Crouzon Syndrome

Crouzon syndrome is a genetic condition that is characterized by premature closure of calvarial and cranial base sutures as well as those of the orbit and maxillary complex (craniosynostoses) that give its characteristic appearance.


Crouzon syndrome is caused by multiple mutations in the FGFR2 gene, which may be inherited from the parents or are new mutations. The incidence of this syndrome is approximately 1: 60,000 births.



  • Brachycephaly (where the head is short in the anteroposterior dimension).
  • Facial hypoplasia.
  • Exophthalmos or exophthalmia (bulging eyes) that can be so severe that the patients cannot close their eyelids.
  • Increased distance between the orbits (eyes) (hypertelorism) that usually is not severe.

The clinical picture can range from very mild (which may escape diagnosis) up to severe, incompatible with life.



In most of the cases, people with Crouzon syndrome have normal mental development (or normal intelligence).



  • Increased intracranial pressure (ICP) due to the lower cranial capacity. This is a very common problem and may occur at any time, with serious consequences.
  • Decrease or loss of vision that is usually caused by increased intracranial pressure (ICP).
  • Eye irritation due to eyelids closure weakness. This can create permanent corneal damage.
  • Breathing difficulty, especially during sleep (nocturnal obstructive apnea). In the severe type, it is incompatible with life. Even in the mildest types it can create significant problems (disturbed sleep, daytime sleepiness, inability to concentrate).



The diagnosis is made by physical examination and is confirmed by genetic identification. The genetic identification is a time consuming process and becomes positive in only half of the cases, but this is not so important because the confronting of the problems is done according to the findings of the physical examination.



Immediately after birth, it should be assessed the following:

  • Respiratory function. If there is a breathing difficulty that continues after initial support in the intensive care unit then it may be required tracheostomy.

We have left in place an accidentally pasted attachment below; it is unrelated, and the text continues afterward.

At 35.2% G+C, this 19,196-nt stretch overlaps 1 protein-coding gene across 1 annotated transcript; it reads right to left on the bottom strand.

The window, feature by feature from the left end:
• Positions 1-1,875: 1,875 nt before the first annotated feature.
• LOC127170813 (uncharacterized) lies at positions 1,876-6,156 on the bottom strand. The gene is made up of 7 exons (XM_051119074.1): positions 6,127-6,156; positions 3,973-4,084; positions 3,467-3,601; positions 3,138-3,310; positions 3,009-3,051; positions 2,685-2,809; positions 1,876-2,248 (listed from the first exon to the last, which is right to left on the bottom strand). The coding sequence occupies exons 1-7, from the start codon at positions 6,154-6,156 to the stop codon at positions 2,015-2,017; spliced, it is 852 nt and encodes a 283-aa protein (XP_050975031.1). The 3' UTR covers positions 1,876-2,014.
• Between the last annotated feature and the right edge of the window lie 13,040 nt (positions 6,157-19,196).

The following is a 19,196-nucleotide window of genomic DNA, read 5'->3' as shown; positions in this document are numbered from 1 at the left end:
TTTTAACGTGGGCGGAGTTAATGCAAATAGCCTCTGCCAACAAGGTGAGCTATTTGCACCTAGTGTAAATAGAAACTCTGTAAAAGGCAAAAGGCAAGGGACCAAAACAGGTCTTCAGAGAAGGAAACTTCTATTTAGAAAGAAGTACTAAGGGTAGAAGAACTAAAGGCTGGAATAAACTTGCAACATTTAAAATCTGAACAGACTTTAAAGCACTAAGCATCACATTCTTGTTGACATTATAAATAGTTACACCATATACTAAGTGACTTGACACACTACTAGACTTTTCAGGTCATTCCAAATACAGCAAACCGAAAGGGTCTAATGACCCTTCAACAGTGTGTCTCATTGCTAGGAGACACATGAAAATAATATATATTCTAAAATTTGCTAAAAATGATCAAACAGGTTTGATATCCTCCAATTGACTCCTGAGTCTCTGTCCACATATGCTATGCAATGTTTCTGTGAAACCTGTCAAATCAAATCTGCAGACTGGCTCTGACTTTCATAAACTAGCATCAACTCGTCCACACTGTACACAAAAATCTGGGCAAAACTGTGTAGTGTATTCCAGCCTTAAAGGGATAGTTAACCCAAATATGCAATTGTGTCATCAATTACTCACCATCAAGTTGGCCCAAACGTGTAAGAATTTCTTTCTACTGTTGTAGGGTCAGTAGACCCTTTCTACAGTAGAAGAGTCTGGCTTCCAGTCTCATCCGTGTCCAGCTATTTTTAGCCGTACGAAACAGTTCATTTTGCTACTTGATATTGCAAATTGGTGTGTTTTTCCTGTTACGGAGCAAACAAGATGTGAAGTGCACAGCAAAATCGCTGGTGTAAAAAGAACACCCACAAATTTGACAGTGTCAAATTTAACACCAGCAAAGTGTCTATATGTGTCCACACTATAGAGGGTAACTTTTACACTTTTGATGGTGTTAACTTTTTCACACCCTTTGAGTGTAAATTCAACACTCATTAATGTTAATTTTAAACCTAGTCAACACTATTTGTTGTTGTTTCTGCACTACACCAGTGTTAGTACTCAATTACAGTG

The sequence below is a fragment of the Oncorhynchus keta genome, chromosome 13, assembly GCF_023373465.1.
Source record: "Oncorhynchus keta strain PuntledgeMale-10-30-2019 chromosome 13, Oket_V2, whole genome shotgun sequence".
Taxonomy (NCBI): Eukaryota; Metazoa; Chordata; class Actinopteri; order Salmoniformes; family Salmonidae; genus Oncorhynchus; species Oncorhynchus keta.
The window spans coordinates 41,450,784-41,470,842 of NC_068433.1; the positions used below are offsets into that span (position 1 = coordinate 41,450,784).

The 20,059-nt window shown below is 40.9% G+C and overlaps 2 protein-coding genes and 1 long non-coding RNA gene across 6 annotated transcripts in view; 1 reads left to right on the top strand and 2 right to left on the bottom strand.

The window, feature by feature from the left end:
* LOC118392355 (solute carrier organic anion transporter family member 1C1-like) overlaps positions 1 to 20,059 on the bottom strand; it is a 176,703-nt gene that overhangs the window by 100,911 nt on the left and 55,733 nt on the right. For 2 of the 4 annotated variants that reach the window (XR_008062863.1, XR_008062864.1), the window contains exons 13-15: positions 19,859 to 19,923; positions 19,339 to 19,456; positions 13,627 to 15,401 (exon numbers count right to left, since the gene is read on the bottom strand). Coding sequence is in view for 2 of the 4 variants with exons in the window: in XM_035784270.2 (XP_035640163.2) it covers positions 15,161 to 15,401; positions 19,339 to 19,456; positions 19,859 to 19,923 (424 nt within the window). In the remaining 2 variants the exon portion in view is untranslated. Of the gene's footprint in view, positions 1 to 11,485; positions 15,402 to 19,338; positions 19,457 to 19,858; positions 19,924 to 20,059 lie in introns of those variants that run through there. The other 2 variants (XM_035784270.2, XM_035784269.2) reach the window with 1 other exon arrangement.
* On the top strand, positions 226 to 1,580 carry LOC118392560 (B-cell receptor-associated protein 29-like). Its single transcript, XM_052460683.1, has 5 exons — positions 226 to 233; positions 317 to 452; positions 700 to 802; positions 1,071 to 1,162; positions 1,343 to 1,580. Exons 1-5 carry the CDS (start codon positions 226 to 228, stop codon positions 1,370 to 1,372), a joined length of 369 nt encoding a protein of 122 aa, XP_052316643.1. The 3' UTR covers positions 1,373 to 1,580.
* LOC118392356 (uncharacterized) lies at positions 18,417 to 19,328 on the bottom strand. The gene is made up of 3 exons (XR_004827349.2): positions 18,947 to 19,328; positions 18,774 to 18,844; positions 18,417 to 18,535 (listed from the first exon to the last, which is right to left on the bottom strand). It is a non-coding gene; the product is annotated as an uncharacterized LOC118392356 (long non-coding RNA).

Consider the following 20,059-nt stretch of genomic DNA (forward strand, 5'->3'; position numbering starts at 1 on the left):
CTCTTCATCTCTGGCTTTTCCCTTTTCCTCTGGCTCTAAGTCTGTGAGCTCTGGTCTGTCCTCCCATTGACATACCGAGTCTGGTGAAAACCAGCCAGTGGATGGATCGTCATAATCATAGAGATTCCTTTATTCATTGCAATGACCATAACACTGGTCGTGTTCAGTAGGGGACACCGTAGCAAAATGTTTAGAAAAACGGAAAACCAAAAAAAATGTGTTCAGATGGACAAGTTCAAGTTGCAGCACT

• Eyelids closure capacity. If the newborn cannot close his/her eyelids because of exophthalmos (eyes bulging out of their sockets), it may need to perform a temporary tarsorrhaphy (where stitches are carefully placed at the corners of the eyelid opening (palpebral fissure) to narrow it) so as to protect the cornea up to solve the problem permanently.
  • Intracranial pressure (ICP). Rarely need to take immediate measures to confront it. The cases in which is required to perform an emergency surgery are extremely serious and nearly incompatible with life.



Because almost always there is a limitation of the cranial capacity and the brain undergoes some pressure, this pressure should be alleviated in infancy with expansion (enlargement) of the cranial cavity.

  • Usually, the initial surgery is performed on the back of the cranial area i.e. to the parietal-occipital region (Occipitoparietal Decompression).
  • A few months later (if necessary), it follows a decompression in the frontal part of the skull (Frontal Orbital Advancement). In this surgery, it is formed the orbital area and the exophthalmos is somewhat reduced.
  • Finally, at age of 10-12 years it is achieved a complete and permanent correction of malformation and functional problems moving the frontal part of the skull and face forward (Frontal Facial Advancement).This surgery can be performed at an earlier age, if necessary due to the functional problems that require immediate solution (obstructive apnea, increased intracranial pressure that causes vision impairment).

Crouzon syndrome with severe exophthalmosCrouzon syndrome at the age of 5 yearsCrouzon syndrome on postoperative frontal facial advancementPostoperative appearance

Although, all these problems seem to be unsurpassed and it is very natural to be a source of significant anxiety for parents, however, with regular visits in a well-organized Craniofacial Center, their treatment is accomplished properly and with the minimal discomfort for the child and his/her family.

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